This year’s corn crop is expected to break records, thanks in part to near-perfect weather. Paradoxically, that means bad news for corn farmers. The United States Department of Agriculture says the average price per bushel will probably drop by more than 30 percent. I went to Iowa, the nation’s top corn-producing state, to see how that is playing out.
But because this is a story about how markets work, I stopped first at the Chicago Board of Trade, where Scott Shellady trades for TJM Investments. He described a farmer’s ideal scenario: “If you want high prices as a farmer, you want there to be a drought on everybody else’s farm except yours.”
In theory, a big crop should have an upside. Sure, he said, prices are low, “but you, technically speaking, are making more of it, so lower prices but more of it should help make up for that.”
So, does it? “Not really,” he said with a rueful laugh. “Not all the time. No.”
That’s because once the market has more than it wants, prices drop precipitously.
That’s a new experience for Alex Edgington. He’s 27, four years into his career as a farmer.
The day we met, on his farm about 10 miles south of the Minnesota border, corn prices at the Chicago Board of Trade had just gone below $3.45 a bushel.
“I sold my first 5,000 bushels of corn for $4.86, and it did nothing but go up after that,” Edgington said. “So for me, this is definitely my first down year, and it’s nerve-wracking. It’s very scary for me.”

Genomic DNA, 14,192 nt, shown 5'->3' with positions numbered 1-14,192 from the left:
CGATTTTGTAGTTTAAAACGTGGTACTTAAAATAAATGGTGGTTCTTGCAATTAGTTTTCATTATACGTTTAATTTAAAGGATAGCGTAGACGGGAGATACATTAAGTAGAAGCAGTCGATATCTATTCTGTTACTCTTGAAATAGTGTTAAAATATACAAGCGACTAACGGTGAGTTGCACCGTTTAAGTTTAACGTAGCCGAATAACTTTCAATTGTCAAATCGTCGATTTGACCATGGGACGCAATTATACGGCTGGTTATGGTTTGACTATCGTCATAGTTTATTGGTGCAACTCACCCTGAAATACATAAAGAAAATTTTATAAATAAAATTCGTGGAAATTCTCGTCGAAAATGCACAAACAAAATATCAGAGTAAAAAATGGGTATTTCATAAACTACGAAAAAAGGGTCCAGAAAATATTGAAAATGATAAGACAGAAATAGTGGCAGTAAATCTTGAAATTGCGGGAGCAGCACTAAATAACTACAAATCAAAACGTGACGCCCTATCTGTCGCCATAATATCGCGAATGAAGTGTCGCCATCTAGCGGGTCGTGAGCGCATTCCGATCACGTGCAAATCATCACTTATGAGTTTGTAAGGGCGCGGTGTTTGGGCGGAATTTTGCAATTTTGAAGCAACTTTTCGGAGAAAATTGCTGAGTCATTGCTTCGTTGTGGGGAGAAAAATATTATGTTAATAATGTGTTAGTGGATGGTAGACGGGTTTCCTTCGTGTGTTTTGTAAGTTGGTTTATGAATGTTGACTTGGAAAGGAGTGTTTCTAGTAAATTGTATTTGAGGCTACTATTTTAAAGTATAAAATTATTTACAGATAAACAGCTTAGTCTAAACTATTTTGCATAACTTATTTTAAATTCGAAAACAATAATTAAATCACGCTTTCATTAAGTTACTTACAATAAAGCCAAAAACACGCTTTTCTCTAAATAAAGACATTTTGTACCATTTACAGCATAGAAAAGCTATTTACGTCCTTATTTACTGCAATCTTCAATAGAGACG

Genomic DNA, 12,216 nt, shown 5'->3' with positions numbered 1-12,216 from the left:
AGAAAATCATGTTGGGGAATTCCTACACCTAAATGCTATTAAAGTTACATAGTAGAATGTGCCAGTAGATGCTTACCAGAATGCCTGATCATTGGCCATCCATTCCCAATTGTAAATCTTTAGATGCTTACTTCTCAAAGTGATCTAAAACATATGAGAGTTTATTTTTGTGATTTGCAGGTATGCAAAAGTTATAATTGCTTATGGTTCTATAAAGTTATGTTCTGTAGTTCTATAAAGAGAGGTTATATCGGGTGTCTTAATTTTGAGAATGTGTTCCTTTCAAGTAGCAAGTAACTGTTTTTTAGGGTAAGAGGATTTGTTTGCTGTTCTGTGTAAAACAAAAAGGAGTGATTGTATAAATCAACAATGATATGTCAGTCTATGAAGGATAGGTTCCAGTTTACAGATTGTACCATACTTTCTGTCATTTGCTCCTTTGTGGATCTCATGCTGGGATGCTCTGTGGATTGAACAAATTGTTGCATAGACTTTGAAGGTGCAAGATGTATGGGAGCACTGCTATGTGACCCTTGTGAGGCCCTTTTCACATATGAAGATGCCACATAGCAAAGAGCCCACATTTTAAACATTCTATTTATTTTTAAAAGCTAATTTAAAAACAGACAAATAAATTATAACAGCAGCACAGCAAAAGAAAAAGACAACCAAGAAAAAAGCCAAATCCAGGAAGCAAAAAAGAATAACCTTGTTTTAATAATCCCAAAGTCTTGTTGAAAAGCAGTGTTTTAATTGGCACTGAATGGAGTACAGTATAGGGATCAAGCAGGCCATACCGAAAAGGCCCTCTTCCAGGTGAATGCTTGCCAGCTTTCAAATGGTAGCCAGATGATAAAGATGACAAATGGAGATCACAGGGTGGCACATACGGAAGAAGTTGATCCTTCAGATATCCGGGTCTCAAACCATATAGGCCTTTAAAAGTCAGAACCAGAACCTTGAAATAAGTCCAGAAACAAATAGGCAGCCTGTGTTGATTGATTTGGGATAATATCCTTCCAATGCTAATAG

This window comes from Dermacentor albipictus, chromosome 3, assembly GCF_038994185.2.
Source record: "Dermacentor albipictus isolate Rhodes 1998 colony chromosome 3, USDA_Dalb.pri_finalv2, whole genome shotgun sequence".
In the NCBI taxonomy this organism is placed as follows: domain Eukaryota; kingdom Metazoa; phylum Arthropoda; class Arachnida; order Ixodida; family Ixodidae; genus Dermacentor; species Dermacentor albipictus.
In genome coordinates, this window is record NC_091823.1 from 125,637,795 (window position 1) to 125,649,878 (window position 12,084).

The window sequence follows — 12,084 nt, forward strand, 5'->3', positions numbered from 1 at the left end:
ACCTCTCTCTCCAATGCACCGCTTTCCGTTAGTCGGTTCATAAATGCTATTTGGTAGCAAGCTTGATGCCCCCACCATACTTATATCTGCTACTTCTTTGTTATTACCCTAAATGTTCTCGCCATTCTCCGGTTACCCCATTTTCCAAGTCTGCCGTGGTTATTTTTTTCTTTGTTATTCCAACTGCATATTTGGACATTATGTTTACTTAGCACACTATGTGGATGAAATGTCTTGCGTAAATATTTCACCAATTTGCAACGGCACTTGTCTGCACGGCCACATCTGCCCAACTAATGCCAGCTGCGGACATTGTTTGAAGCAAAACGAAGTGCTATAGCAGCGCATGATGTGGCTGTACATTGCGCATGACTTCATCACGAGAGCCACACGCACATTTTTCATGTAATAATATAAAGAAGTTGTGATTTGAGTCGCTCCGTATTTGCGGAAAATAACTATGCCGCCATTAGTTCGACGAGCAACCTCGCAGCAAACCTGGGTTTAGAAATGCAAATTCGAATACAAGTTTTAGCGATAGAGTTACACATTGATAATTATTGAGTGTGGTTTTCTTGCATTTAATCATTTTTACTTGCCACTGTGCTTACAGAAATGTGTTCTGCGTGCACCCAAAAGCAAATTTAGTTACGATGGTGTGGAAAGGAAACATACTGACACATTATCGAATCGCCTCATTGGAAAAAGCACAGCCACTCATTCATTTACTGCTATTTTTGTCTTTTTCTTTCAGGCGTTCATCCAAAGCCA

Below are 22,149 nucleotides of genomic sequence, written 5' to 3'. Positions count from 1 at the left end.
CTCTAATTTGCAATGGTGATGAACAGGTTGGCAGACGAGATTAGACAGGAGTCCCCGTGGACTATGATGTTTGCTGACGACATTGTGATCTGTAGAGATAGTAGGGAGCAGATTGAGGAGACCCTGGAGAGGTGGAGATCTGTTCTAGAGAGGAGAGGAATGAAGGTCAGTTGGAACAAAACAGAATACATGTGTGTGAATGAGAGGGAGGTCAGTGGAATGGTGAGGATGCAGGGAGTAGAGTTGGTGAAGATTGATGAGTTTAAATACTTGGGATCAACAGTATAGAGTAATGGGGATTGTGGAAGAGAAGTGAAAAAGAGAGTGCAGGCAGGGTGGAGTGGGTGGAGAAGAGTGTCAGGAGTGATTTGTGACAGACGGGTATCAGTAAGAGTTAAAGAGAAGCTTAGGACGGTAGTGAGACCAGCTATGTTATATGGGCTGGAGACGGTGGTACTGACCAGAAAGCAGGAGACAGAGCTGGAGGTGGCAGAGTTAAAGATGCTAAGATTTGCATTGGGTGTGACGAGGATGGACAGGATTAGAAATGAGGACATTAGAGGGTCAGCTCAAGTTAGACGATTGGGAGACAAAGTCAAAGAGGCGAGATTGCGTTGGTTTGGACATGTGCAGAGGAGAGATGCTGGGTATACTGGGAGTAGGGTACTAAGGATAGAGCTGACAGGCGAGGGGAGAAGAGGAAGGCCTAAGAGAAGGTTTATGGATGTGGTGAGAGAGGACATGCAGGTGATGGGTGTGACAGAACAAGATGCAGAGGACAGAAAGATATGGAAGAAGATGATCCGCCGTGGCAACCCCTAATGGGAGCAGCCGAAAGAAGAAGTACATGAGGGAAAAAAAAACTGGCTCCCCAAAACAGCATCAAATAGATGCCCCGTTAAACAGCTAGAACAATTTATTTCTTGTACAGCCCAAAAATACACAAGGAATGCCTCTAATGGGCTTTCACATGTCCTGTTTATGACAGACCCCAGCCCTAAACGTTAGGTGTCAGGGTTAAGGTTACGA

Most of his acres are in corn, with some soybeans—which are also in oversupply. He’s also got 53 goats, and gets paid by another farmer to keep 175 head of cattle on his land.
“Having the animals, that’ll keep me afloat this year,” he said. “I don’t know how I would do with a five-year deal of this.”
I ask him about Scott Shellady’s colleagues at the Board of Trade. Couldn’t Edgington have sold his crop on the futures market there earlier this year? Prices were above $5 at one point.
“The opportunity is always there to sell,” he said. “And sometimes you do risk it, waiting for a higher price. Other times, especially last year, you don’t know if you’re gonna have a crop. We planted one third of our acres last year.”
Spring rains made it impossible to plant more. If they had tried pre-selling super early, hoping to grab higher prices, he said, that would have been trouble.
“It’s a risk,” he says. “Everything’s a risk, in farming.”
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